Check out these stories about a digital artist's lifelike composer portraits, a pianist duetting with a noisy cat, drive-in concerts, and more!
1. New research shows that listening to music actually syncs your brain with the performers' brains, and the effect is increased when you're listening to music you enjoy. The takeaway:
Whether encountered as a sole listener of a recorded artist or as part of a packed audience before a full orchestra, music is a shared experience that integrates our intellect, emotions and physical movements.
2. Absolutely thrilled by this video, which is explained perfectly in its description: "Kopprasch etude no.4 but you are rocking out to your favorite Backstreet Boys song at your 8th Grade Halloween Dance in 1997 wearing a dress from Delia's you bought with babysitting money."
3. As the performing arts world continues to reckon with the effects of COVID-19, the Mainly Mozart Festival in San Diego, California has a unique solution: drive-up concerts! Stay in your car, roll down your window, and let the musicians do their thing.
4. Another way to break barriers and perform music in the absence of open concert halls? Opera, just for you, over the phone.
5. The LA Times's "How to Listen" series is an accessible introduction to classical music, featuring a new piece every Wednesday. The latest: how variations on a protest song form a modern classic in Rzewski's "People United."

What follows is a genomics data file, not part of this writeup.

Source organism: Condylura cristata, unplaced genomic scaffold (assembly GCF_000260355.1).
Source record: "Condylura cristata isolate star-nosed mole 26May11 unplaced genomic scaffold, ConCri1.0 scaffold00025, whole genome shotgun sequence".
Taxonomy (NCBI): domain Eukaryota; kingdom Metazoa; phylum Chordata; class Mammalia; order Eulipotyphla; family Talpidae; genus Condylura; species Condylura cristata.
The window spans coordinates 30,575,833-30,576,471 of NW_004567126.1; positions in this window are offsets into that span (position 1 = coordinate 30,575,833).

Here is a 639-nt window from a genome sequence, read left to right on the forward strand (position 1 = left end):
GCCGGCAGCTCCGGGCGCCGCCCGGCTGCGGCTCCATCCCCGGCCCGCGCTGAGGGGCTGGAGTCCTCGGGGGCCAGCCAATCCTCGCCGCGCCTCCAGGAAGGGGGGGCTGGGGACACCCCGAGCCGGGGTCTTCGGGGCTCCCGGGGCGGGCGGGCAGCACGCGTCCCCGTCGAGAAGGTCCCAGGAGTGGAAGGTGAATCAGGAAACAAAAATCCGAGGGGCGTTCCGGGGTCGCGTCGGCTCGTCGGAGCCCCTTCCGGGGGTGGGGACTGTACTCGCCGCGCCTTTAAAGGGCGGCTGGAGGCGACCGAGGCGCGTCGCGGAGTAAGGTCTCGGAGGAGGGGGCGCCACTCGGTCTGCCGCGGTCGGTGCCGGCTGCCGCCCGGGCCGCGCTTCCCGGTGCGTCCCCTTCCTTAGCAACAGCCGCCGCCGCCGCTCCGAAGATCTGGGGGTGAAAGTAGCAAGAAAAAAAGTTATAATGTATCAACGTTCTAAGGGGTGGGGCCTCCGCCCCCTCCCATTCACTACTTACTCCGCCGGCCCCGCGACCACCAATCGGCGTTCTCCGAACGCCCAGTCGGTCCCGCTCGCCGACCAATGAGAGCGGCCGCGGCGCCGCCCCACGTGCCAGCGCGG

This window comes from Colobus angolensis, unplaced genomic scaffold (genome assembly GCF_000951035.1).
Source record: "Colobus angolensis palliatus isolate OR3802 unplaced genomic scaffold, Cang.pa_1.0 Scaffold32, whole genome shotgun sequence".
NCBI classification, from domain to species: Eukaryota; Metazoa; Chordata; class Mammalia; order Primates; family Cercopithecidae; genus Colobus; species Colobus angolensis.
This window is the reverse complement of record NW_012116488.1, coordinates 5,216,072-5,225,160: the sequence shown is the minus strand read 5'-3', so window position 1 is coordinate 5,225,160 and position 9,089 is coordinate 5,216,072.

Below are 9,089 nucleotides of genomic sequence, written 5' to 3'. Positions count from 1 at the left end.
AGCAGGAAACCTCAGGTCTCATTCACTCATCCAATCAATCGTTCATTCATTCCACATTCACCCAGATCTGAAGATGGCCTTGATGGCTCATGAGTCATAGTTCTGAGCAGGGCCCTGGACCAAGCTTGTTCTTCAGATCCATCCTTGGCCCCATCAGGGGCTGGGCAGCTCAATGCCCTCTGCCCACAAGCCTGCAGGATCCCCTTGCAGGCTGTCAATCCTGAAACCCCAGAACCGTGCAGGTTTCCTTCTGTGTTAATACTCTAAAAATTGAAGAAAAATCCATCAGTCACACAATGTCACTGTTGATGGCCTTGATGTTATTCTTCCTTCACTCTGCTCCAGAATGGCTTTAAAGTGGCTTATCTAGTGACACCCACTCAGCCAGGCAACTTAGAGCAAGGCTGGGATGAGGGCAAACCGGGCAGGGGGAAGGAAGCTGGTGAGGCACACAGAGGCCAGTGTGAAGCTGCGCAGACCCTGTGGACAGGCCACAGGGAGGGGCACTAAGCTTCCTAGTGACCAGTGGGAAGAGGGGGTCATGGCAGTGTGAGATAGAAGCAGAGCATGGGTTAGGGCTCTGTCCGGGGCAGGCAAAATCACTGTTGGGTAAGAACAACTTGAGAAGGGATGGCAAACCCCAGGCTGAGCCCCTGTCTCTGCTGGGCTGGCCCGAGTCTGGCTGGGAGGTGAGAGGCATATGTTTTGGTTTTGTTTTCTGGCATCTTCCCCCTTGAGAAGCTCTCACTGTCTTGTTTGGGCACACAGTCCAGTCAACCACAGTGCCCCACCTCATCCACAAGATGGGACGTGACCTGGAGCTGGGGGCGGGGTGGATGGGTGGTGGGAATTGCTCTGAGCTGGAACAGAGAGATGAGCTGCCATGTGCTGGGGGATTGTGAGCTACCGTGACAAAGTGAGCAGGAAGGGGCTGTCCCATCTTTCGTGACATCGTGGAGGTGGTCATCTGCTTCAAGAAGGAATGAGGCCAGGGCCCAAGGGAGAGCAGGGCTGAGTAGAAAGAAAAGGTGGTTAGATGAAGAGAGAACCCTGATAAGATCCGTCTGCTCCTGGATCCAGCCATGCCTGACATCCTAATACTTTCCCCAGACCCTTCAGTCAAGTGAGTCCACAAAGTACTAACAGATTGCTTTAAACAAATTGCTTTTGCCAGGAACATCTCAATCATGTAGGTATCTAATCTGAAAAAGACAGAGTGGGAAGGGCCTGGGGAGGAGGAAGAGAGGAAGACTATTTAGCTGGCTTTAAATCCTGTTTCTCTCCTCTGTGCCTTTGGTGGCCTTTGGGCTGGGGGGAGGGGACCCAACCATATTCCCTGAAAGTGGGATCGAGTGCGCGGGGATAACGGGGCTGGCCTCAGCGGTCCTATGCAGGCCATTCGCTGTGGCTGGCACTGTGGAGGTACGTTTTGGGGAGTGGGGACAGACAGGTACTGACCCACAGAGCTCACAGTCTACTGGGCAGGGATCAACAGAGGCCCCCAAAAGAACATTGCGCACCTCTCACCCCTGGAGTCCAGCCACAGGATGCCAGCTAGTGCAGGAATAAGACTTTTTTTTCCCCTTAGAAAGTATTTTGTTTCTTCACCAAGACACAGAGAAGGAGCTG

6. Nine Black artists spoke with the New York Times about the steps that the classical music world can take to transform a white-dominated field. One idea: end blind auditions.
7. Jonathan Van Ness's podcast "Getting Curious" recently took a hard look at racism in classical music. He's joined by Dr. Kira Thurman, Assistant Professor of History and Germanic Languages and Literatures at the University of Michigan, and Ashleigh Gordon, violist and co-founder of Castle of our Skins. Here's a clip:
8. A new bard-core pop cover from Hildegard von Blingin' has arrived! And this time, it's everybody's favorite song, "Jolene:"
9. Piano duo HOCKET is recording 50 new pieces by 50 commissioned composers as part of their #What2020SoundsLike project. Each piece is between 15 and 45 seconds long, just right to be able to capture the rapid changes of the year we're in.
10. Objects shatter and re-form to a soundtrack of Bach in Optical Arts's video "Toccata:"
11. A pianist stuck at home and a noisy neighborhood cat became unlikely duet partners:
12. Digital artist Hadi Karimi is making 3D models of Romantic composers. Here's Brahms:
— Hadi Karimi (@HadiKarimi_Art) July 13, 2020